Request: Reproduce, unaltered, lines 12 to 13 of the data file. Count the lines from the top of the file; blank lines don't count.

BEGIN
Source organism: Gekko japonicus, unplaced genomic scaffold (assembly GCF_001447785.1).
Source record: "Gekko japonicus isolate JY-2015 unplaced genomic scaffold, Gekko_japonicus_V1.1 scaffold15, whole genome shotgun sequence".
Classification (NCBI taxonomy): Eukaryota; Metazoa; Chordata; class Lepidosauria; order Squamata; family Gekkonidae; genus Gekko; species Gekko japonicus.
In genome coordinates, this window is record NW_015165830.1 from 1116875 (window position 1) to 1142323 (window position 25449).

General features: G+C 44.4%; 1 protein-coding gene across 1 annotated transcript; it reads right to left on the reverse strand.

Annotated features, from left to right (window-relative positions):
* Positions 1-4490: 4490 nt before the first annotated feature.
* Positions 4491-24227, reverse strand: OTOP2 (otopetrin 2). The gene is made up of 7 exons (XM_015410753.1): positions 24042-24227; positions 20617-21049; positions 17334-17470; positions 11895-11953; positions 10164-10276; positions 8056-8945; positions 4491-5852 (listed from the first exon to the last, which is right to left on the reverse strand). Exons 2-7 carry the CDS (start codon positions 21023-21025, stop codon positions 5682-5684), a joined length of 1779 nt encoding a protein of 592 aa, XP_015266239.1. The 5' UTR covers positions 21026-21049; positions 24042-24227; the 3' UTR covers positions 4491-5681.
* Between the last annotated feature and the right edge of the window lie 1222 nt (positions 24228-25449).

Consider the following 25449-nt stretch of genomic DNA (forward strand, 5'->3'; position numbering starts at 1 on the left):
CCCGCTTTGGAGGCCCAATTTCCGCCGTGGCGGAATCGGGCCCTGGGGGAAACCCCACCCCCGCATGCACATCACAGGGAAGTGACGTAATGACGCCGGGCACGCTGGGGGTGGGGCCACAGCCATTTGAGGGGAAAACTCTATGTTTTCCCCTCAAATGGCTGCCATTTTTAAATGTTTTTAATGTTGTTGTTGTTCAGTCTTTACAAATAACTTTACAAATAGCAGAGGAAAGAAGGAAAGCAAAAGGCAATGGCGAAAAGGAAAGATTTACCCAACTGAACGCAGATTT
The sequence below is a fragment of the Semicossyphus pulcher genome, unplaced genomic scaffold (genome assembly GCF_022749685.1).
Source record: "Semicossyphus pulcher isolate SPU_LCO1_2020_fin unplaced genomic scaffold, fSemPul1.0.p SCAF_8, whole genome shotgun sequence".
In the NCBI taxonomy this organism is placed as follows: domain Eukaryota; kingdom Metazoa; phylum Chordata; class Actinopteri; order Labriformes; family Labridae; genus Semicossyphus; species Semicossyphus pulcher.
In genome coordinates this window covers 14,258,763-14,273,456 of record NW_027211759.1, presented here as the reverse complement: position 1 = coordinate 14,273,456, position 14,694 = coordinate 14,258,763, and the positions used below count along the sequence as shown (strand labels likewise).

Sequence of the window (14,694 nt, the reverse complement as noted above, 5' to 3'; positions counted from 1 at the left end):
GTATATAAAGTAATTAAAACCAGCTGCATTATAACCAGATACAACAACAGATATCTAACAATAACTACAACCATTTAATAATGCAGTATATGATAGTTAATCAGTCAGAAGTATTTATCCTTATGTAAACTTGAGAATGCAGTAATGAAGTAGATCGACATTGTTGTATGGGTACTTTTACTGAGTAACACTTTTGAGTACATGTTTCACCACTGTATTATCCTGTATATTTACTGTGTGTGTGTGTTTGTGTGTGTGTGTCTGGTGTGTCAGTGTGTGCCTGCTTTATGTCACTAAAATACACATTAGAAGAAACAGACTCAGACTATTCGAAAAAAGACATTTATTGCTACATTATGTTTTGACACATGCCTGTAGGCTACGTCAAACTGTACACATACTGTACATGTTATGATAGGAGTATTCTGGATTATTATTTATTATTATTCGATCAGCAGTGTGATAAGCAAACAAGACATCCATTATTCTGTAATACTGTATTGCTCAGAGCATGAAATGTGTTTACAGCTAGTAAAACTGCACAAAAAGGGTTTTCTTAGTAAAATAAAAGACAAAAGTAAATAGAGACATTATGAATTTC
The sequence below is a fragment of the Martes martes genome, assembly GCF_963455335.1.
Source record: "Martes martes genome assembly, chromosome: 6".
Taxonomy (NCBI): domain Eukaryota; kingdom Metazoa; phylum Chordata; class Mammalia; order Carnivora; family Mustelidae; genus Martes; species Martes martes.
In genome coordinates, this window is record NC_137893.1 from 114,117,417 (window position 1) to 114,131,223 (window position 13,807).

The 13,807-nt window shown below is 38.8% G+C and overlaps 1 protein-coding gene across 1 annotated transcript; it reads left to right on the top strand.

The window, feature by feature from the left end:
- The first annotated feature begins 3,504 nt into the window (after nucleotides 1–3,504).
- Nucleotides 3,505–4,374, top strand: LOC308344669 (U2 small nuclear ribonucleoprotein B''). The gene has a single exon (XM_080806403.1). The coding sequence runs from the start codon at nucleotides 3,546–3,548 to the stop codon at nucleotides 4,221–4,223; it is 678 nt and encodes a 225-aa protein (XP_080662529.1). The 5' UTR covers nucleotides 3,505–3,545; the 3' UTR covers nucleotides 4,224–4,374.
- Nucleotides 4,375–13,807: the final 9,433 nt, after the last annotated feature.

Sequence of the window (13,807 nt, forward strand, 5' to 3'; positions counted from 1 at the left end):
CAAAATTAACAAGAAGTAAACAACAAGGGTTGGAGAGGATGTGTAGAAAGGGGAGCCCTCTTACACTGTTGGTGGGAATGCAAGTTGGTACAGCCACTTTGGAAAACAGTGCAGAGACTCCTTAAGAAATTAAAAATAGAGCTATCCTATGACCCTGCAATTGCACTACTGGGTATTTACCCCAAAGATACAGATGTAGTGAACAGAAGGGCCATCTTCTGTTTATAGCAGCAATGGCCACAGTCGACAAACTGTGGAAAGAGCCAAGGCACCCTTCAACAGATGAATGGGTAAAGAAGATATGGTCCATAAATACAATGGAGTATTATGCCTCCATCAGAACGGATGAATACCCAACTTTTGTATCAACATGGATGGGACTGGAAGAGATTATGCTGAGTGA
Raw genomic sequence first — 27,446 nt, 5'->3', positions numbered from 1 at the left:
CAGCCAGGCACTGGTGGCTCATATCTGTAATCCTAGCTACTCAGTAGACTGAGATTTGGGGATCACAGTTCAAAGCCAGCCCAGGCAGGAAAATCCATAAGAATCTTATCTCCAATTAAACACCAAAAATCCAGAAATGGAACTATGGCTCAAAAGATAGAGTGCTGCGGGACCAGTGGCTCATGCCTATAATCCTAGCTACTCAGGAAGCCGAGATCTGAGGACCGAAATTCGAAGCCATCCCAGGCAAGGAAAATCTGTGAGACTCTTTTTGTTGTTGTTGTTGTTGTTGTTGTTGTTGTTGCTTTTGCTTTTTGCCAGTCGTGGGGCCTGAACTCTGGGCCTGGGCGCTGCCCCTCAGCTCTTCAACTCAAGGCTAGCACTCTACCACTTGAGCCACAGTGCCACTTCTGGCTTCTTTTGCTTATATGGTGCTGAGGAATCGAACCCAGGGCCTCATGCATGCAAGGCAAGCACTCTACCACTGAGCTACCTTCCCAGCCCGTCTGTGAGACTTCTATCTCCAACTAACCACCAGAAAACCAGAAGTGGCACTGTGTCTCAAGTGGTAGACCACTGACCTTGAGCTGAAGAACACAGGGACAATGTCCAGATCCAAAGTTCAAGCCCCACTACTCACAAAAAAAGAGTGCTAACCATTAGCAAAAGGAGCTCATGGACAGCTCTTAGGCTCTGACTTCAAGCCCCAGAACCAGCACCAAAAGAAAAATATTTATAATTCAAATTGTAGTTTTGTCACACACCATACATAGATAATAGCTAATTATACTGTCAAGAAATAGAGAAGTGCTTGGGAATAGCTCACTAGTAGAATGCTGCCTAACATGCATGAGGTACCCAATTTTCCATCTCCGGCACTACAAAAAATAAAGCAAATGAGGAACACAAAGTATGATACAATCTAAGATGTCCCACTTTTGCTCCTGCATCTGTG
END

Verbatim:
The sequence below is a fragment of the Semicossyphus pulcher genome, unplaced genomic scaffold (genome assembly GCF_022749685.1).
Source record: "Semicossyphus pulcher isolate SPU_LCO1_2020_fin unplaced genomic scaffold, fSemPul1.0.p SCAF_8, whole genome shotgun sequence".